You want internships? Mentorships? That’s called school. Art school, marketing classes, etc. You need to get yourself educated.

What’s the most important aspect of comics? Art? Story? How about all of it. How about lettering? How about your logos? What most people fail to understand that making a comic book is an exercise of graphic design. That includes typography, page layout, color choices, etc. You want to be a better comic creator? Study all aspects of creating a comic from writing to penciling to inking to coloring to lettering to editing, etc.

You want a new Milestone? It’s called Lion Forge, Action Lab, New Paradigm, Griot Enterprises, Ravenhammer, etc. There are many of us putting it down every day. You see us posting how we get down every day.

BTW, don’t ever ask me this question: “How can we get Marvel or DC to act right and give us cool characters of color?”

Not a damn thing. I’m not trying to figure out how to put more money in their coffers… I’m trying to figure out how to put money in mine.

Mambo de Erzulie Freda by David Poe
Mambo de Erzulie Freda by David Poe

The question is are the “fans” gonna stop complaining about not being represented and make that move off the “Corporate Two” teat to properties where they are better represented. I just read a quote from Joe Illidge (former editor for Milestone and DC Entertainment) that 1 in 5 comic book readers are either Black or Latino.

Imagine if that one out of five bought an indie book by a creator of color? That would help ensure the book going beyond four issues, help establish a fan base, help have these characters create a sense of longevity, that “iconic” status people so desperately strive for.

Do you realize the reason why DC and Marvel in the 90s did Black Lightning, Steel and Cage solo books ultimately leading to 1999’s Black Panther was due to the financial success of Brotherman, T.R.I.B.E. and Milestone? The reason why your precious Marvel and DC don’t cater to your needs is because you give them your money anyway. If you spent that money on even one indie a month, that would begin to get their attention.

Seraphim II: High Vigil by Sequoia C. Versillee
Seraphim II: High Vigil by Sequoia C. Versillee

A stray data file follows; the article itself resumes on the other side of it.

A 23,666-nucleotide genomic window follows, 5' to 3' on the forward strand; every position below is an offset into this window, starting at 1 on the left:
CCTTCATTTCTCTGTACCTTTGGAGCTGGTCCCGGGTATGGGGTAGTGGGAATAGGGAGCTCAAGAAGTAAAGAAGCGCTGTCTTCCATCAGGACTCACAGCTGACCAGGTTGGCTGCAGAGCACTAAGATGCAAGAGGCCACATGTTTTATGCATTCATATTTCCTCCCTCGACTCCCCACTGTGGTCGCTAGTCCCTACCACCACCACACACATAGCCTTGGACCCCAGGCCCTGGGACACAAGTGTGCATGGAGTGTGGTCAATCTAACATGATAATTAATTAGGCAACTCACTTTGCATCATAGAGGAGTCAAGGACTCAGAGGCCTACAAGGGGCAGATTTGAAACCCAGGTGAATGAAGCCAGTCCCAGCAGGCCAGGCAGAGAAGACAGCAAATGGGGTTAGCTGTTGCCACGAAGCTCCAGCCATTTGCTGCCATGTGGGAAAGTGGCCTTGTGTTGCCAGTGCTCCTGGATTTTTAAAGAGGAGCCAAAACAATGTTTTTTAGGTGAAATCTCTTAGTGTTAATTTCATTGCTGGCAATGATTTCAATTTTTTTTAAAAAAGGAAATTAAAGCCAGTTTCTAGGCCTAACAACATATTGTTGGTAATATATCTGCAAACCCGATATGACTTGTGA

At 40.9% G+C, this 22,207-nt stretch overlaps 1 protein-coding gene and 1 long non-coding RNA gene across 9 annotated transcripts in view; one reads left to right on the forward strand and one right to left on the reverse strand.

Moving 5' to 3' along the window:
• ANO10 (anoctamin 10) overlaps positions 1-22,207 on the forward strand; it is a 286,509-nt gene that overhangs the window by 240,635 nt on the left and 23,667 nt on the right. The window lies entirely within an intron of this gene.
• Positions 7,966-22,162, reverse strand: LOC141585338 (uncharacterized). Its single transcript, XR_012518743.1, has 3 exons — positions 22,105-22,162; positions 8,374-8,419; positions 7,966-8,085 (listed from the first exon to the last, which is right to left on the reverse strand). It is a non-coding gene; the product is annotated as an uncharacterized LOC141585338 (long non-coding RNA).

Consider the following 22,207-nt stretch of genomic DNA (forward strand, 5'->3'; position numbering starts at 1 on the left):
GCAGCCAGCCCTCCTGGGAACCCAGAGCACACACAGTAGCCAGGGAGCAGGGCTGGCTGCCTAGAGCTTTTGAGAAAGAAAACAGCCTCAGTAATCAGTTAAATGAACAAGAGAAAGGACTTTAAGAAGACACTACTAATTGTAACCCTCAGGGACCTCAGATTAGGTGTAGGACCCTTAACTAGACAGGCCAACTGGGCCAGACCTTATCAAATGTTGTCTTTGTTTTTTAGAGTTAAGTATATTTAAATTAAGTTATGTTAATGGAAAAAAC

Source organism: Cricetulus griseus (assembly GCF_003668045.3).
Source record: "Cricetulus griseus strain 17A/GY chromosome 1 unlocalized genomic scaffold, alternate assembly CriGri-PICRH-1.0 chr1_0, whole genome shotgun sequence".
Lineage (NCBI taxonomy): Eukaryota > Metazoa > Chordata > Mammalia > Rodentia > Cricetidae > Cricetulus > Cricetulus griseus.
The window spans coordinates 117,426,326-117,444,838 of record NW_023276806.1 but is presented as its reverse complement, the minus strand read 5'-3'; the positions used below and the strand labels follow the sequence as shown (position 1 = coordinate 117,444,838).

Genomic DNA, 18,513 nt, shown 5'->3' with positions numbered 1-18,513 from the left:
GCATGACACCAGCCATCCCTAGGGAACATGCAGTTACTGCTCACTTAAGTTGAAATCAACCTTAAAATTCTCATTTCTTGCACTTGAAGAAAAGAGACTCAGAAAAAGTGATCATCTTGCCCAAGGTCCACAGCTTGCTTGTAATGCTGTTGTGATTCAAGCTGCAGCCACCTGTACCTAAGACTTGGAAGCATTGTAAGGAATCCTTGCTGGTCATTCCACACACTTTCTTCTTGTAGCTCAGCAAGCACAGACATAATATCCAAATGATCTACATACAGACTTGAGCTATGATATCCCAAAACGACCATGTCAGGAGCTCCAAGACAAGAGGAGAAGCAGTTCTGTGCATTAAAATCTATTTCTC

Finally, and this is for those “fans,” if you really want to support, buy the damn book. You don’t even have to look around as we are marketing to you every single day.

If this offends some people, good. You need to be offended. Maybe it’ll make you take a second look at what’s really out there. But, I’m not waiting for y’all to get it. There the rest of the planet Earth that I’m working to connect with.

You know what? I’ve gotta get off this horse, too… Because I’m offering the same solutions every time this question comes up…

Hit The Ground Running… The Hustle 101

The Black Phantom... The first TRUE African American superhero predating The Black Panther by nearly two years. He even had a white sidekick. Why post this? Because it's COOL.
The Black Phantom… The first TRUE African American superhero predating The Black Panther by nearly two years. He even had a white sidekick. Why post this? Because it’s COOL.

Hey, all. Welcome to 2014 and the first bit of original content for the year. I’m not a year-in-review sort of dude… I’ma just get into it…

So, someone posed a question on one of the many Facebook groups I check out on the daily. In a response of sorts to this question, the same question (ugh), posted a Newsarama article on how 2013 was a good year for comic book retailers. It’s a good article. Check it out.

Along with the post I posed this question:

“Now fellow creators and fans, how can we use this information and get our books to the brick and mortar audience?”

This was the response that I received from one of the group members:

Interesting read. I think one of the key points to tackle would be what was covered under Publisher Improvements.

“Retailers also acknowledged that the last couple years have demonstrated what a boon it can be to the industry to have new, fresh content coming from publisher, combined with returnability and one-time shipping — which they said was lacking in previous years.”

For smaller publishers, this may mean teaming with others to offer some sort of package deal in terms of titles offered in quantities that will improve shelf presence and help stores cut down on the shipping and returnability issue. Not sure if this could work, even exists currently, or even makes good business sense from indie publisher standpoint.

Powerman, a comic book from the United Kingdom developed for the Nigerian market in the 70s. Features some of the earliest Dave Gibbons work (Camelot 3000, Batman, The Killing Joke) you'll find. Why post this? Because it's COOL.
Powerman, a comic book from the United Kingdom developed for the Nigerian market in the 70s. Features some of the earliest Brian Bolland work (Camelot 3000, Batman, The Killing Joke) you’ll find. Why post this? Because it’s COOL.

This is my response to the poster’s comments…